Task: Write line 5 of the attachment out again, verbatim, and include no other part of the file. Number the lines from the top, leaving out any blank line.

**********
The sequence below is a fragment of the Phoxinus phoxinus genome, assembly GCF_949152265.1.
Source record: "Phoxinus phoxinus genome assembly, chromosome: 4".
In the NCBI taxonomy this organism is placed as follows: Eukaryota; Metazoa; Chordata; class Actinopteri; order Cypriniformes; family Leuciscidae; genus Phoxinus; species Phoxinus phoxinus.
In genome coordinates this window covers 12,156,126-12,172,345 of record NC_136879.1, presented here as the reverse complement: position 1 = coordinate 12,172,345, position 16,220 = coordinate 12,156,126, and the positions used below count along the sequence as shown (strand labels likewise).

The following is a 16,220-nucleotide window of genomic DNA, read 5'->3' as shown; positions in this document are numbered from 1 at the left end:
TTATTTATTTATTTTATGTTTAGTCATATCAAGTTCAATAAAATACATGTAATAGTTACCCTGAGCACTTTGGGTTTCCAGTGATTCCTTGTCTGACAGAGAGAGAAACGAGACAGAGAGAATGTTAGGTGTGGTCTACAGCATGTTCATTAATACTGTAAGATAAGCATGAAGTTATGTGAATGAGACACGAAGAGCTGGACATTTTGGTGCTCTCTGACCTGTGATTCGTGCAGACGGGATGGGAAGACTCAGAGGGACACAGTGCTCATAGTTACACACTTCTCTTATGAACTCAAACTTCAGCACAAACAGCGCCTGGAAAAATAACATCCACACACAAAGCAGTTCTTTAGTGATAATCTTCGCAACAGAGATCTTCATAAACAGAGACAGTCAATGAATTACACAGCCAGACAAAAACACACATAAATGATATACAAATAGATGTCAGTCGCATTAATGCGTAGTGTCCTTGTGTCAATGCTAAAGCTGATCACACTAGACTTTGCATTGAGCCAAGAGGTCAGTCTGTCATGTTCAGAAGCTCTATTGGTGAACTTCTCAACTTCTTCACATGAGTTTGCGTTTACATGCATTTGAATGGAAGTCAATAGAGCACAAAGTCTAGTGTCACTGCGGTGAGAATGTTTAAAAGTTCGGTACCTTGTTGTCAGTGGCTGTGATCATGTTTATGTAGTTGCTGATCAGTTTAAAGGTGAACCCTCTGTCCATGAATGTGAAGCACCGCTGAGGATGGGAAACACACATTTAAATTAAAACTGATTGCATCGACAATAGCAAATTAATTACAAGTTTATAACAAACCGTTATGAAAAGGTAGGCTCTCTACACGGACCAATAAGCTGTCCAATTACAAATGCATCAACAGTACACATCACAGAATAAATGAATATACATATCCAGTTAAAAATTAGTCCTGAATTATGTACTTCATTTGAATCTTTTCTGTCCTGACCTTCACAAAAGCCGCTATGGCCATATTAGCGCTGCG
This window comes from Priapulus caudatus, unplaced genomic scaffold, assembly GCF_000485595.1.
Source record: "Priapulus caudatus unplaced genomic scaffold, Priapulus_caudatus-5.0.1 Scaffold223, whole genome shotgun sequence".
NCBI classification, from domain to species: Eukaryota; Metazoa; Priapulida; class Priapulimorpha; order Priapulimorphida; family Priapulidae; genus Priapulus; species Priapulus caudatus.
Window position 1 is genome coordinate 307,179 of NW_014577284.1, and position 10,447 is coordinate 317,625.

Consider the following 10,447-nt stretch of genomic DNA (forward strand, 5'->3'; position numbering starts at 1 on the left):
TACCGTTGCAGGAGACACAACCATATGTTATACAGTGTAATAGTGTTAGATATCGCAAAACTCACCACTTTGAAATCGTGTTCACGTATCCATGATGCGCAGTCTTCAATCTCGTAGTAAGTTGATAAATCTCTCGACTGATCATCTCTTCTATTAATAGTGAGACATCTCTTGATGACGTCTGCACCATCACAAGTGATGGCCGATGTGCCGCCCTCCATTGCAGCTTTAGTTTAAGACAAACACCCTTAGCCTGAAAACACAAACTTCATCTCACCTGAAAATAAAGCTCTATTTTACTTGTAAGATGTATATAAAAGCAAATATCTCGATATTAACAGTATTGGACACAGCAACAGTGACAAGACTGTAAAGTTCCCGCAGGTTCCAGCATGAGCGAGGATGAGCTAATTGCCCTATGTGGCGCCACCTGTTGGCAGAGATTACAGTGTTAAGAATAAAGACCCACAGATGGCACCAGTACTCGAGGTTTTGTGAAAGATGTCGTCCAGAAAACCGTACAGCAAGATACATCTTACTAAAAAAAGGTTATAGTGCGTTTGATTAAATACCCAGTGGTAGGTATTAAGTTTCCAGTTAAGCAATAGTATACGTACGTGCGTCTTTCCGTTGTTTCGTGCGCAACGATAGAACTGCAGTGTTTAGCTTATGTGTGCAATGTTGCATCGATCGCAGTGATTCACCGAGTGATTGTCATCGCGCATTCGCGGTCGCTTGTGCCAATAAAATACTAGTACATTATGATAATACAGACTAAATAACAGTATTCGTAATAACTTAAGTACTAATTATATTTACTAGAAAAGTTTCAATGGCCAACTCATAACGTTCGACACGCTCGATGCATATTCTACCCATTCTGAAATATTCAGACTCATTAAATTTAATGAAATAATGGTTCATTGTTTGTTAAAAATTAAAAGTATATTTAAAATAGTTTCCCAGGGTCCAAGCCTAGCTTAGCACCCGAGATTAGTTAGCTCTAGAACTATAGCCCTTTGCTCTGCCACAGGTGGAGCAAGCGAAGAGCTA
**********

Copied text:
The following is a 16,220-nucleotide window of genomic DNA, read 5'->3' as shown; positions in this document are numbered from 1 at the left end: